Fun With WebMatrix Helpers in ASP.NET MVC 3

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Fun With WebMatrix Helpers in ASP.NET MVC 3

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It’s nearly the weekend, and it’s been long week, so let’s have a bit of fun…

So I take it you’ve all had a chance to look at WebMatrix? If you haven’t then you should really make the effort to have a play around with it. I will admit that I was a bit snobby about it when I first read about it, but it is actually a really great way to build small, simple web sites. For the uninitiated, here are a few useful links:

You can install WebMatrix through the Web Platform Installer. It has loads of really great features, which are much better explained in the links above than I could ever do, but the one that hit me immediately as being really fun was the WebMatrix Helpers feature and I wondered if there was a way to use them in MVC.

Well, WebMatrix is built on ASP.NET, so it is actually a trivial task to add them to an ASP.NET MVC application.

Getting Going

There are loads of helpers available, today we are going to look at the Microsoft Web Helpers. This package gives you the ability to quickly and easily add basic functionality for services such as Twitter, Bing, Gravatar, Facebook, Google Analytics and XBox Live to your site. The awesomeness of NuGet makes it easy to add the Microsoft Web Helpers package to our project by typing:

Install-Package microsoft-web-helpers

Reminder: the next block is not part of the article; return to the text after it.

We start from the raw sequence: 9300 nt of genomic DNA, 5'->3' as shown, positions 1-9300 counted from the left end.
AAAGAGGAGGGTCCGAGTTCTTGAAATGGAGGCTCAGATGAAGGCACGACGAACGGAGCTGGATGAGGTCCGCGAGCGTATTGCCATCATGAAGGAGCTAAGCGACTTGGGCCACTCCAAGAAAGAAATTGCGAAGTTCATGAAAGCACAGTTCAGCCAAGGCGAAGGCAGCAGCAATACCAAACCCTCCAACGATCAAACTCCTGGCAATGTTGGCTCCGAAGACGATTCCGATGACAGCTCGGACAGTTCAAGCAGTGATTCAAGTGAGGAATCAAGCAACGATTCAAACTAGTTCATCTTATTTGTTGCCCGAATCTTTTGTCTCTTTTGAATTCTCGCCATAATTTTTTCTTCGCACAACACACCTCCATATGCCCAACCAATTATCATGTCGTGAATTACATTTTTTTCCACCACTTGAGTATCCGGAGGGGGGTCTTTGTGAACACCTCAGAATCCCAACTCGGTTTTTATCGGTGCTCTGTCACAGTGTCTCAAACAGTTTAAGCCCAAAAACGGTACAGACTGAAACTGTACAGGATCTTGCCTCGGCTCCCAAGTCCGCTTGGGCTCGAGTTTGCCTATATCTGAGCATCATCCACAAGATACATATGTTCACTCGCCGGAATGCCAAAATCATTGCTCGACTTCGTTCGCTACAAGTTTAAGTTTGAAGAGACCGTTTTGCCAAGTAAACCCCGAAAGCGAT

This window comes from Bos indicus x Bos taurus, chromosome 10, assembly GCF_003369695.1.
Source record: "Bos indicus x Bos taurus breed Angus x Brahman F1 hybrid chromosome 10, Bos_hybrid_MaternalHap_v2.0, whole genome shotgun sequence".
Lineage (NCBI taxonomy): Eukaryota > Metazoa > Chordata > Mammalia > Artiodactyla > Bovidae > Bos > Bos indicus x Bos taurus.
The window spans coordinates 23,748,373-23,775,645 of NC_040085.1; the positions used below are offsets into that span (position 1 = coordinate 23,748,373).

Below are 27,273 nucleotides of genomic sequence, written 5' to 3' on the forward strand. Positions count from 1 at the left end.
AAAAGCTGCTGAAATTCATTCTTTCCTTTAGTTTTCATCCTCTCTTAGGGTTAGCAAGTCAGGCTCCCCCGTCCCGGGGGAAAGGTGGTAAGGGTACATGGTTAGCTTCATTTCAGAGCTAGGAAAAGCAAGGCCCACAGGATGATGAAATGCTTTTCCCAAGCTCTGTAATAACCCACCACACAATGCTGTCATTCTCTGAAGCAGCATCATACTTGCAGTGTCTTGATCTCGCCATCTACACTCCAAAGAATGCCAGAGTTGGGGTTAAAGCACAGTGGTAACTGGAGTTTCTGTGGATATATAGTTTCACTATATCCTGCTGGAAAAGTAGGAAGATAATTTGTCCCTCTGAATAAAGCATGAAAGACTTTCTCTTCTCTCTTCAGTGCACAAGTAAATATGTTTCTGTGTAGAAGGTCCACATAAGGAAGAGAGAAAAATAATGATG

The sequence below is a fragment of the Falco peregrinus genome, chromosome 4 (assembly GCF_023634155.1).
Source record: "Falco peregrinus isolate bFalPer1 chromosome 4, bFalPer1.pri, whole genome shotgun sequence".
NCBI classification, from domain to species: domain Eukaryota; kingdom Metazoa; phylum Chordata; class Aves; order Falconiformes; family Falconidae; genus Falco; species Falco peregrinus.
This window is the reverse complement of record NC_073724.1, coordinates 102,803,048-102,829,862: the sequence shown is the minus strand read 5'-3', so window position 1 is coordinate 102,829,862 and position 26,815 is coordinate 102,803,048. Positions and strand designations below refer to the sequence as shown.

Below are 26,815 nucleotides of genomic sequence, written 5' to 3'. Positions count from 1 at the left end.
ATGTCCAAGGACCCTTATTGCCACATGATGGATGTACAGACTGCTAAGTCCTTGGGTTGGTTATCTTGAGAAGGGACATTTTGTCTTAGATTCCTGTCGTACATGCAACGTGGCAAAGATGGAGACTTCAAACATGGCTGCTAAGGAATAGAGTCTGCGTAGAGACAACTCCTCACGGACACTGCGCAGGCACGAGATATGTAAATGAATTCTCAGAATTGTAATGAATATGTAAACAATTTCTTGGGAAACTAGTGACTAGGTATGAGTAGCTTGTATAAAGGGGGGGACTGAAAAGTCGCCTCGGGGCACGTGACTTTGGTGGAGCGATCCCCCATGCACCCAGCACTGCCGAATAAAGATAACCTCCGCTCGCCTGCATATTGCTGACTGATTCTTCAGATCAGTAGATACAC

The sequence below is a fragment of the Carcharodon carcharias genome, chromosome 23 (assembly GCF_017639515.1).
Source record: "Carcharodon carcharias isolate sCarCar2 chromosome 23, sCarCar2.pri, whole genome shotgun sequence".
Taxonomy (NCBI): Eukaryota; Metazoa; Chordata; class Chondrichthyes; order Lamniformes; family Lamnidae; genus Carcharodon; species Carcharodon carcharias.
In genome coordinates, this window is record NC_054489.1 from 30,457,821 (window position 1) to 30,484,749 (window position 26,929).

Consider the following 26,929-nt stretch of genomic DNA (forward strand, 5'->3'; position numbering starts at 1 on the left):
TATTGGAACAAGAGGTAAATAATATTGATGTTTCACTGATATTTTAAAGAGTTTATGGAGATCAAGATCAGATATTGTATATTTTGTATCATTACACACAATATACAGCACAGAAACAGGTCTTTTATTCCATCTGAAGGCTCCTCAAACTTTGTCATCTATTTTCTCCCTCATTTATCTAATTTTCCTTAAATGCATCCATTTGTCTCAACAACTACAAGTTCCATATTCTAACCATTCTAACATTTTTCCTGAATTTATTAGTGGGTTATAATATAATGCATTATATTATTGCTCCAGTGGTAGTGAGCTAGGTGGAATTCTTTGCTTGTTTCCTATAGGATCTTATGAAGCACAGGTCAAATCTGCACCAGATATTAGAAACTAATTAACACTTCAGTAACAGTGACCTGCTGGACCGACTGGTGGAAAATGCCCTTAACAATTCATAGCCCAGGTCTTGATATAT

into the the Package Manager Console.

Next you will need to add references to WebMatrix.Data and WebMatrix.WebData and set the “Copy Local” property to true for both of them. If you fail to do this step you will receive a compilation error, “The type or namespace name ‘SimpleMembershipProvider’ could not be found” in App_Code\Facebook.cshtml.

And that’s it! You are now ready to start using the Web Helpers in your Views. So let’s have a look at a few of them…


You can add a Gravatar image to your page by simply using the Gravatar.GetHtml() method in your Razor view. For example:


displays this handsome chap (and no the glasses and bandito moustache are not real!):


If the email address supplied to the method doesn’t have a corresponding Gravatar account the default Gravatar image will be returned, i.e.

But you can also set the default image to be the URL of any image you desire. For example, the following code:

    ("you@me.com", defaultImage: "http://blog.stevelydford.com/content/noGrav.jpg")

Returns this stunning example of programmer art:


Optional parameters allow you to set the size of the image, the Gravatar rating and a couple of other attributes.


XBox Live GamerCard

This is a very simple method which returns an XBox Live GamerCard. It has one parameter which is a string containing the required XBox Live GameTag. For example:


returns this:


which does nothing if not prove that I don’t get enough time to work on my GamerScore!


Microsoft Bing

Web Helpers has a Bing class that enables you to easily let users Google your site with Bing.

First, we need to add the following code to our Razor view:

    Bing.SiteTitle = ".NET Web Stuff, Mostly";
    Bing.SiteUrl = "http://blog.stevelydford.com";

We can then use either the Bing.SearchBox() or Bing.AdvancedSearchBox() methods to display a Bing search box in our View.


displays a Bing search box which takes the user to Bing.com to displays it’s results:



displays a Bing search box which renders a <div> on your page containing the search results:




The Analytics class of Microsoft.Web.Helpers contains methods which generate scripts that enable a page to be tracked by Google Analytics, Yahoo Marketing Solutions and/or StatCounter.

They all work in a very similar way and just require you to pass the method the relevant account details. For example: